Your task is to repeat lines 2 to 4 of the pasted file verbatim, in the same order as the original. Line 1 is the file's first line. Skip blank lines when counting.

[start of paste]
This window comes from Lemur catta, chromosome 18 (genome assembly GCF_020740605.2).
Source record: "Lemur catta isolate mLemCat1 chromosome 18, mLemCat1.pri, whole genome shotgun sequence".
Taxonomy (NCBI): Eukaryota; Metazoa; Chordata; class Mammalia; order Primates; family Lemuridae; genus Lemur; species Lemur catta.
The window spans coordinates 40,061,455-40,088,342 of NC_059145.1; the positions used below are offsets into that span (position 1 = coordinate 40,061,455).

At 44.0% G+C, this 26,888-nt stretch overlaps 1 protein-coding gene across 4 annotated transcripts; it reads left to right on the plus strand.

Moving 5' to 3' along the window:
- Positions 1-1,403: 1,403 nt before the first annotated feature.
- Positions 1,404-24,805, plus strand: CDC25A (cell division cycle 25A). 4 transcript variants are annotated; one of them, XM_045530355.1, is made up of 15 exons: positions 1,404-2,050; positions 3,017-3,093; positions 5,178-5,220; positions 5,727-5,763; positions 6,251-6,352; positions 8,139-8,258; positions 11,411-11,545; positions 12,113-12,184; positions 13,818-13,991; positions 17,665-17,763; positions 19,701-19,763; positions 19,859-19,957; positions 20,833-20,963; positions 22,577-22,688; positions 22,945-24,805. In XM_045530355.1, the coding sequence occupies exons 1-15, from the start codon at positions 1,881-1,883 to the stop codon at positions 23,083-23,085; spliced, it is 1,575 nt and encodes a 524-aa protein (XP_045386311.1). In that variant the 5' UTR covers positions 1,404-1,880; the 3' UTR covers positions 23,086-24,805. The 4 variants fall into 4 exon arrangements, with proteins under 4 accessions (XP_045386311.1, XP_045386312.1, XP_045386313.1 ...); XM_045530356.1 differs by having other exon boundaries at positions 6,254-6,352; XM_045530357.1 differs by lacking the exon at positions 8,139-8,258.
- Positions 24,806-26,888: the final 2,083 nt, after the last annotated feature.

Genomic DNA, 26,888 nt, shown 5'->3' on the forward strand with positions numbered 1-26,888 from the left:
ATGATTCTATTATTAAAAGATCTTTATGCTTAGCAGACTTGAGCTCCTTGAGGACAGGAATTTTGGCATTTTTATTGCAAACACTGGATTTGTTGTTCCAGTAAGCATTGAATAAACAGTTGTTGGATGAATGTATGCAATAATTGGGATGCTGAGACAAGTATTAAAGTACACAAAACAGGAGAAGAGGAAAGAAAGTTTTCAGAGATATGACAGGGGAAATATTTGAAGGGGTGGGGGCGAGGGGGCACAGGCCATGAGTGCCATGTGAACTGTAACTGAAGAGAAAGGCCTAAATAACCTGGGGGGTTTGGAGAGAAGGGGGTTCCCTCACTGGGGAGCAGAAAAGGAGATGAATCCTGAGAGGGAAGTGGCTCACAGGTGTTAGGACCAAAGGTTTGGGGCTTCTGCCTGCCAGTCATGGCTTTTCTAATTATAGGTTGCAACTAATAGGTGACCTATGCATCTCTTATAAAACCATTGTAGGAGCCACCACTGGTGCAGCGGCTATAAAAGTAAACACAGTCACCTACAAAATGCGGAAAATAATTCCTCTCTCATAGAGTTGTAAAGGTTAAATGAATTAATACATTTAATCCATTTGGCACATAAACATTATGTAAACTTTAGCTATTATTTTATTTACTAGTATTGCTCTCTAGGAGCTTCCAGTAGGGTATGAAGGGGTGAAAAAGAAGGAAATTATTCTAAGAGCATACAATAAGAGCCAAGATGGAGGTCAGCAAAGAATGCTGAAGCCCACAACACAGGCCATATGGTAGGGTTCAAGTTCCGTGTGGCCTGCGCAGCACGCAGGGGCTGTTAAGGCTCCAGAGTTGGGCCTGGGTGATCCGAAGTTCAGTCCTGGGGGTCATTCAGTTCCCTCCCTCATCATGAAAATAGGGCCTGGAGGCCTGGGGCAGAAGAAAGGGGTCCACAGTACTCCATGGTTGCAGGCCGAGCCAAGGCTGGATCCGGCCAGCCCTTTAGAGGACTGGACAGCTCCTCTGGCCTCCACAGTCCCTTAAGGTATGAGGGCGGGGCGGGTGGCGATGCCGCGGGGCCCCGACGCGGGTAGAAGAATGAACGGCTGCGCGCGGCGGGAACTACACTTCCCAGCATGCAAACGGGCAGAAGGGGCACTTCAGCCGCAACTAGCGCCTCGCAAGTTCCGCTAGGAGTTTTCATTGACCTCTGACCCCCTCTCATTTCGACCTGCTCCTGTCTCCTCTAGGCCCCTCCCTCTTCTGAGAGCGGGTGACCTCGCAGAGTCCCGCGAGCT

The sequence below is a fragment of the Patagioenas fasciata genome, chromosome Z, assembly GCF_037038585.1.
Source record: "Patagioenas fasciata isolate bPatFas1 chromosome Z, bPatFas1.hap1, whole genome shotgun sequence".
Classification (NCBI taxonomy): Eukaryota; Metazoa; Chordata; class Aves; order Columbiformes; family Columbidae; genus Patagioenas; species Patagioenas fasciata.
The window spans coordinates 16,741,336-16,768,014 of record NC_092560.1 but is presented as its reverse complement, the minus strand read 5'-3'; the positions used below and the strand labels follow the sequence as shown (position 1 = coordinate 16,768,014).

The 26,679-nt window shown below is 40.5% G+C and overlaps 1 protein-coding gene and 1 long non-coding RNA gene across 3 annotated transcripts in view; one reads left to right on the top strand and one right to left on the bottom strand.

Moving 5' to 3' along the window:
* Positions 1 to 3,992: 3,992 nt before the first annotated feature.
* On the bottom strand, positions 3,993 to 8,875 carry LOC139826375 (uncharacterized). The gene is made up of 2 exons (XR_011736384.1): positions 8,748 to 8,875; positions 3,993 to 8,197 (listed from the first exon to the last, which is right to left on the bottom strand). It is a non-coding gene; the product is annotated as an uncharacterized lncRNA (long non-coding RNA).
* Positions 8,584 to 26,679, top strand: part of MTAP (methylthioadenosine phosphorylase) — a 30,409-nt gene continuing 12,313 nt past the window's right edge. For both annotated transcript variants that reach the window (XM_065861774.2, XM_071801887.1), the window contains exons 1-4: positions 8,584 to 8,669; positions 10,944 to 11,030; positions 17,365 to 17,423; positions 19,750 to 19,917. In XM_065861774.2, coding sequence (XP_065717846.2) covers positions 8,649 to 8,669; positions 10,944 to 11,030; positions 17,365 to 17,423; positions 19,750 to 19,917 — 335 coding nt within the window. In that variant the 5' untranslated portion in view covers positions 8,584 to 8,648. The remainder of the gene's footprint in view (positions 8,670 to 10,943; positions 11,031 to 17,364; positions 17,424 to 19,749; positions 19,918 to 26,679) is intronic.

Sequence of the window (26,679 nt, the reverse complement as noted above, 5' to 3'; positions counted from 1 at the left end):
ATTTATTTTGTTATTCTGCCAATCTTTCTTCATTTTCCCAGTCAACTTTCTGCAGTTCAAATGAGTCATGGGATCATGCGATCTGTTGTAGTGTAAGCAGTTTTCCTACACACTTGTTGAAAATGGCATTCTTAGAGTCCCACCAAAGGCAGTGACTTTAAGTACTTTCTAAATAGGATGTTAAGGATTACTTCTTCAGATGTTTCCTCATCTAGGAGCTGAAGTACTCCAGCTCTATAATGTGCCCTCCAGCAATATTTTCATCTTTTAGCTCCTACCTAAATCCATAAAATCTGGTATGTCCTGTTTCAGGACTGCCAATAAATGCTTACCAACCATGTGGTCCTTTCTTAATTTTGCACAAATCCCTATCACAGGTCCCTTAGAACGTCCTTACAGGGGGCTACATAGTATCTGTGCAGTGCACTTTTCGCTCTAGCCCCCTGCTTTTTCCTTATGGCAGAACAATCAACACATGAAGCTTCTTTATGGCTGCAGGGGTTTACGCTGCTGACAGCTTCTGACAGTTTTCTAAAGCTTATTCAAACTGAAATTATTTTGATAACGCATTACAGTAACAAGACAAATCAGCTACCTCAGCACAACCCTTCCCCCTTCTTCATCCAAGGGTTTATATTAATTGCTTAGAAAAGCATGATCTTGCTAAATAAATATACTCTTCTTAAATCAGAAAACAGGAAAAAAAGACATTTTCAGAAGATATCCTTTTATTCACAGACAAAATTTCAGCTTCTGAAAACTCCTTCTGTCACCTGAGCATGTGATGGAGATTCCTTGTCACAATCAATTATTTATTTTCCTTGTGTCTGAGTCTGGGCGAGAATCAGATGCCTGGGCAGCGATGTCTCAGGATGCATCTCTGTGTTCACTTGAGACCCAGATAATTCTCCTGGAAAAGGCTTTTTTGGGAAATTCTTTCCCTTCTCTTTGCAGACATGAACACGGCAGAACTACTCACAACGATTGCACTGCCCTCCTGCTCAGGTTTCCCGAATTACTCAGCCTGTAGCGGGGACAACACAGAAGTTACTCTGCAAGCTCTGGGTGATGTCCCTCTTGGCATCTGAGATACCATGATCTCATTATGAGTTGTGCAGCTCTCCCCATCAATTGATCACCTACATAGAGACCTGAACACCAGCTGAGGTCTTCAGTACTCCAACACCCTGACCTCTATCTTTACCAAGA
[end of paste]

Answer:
Source record: "Lemur catta isolate mLemCat1 chromosome 18, mLemCat1.pri, whole genome shotgun sequence".
Taxonomy (NCBI): Eukaryota; Metazoa; Chordata; class Mammalia; order Primates; family Lemuridae; genus Lemur; species Lemur catta.
The window spans coordinates 40,061,455-40,088,342 of NC_059145.1; the positions used below are offsets into that span (position 1 = coordinate 40,061,455).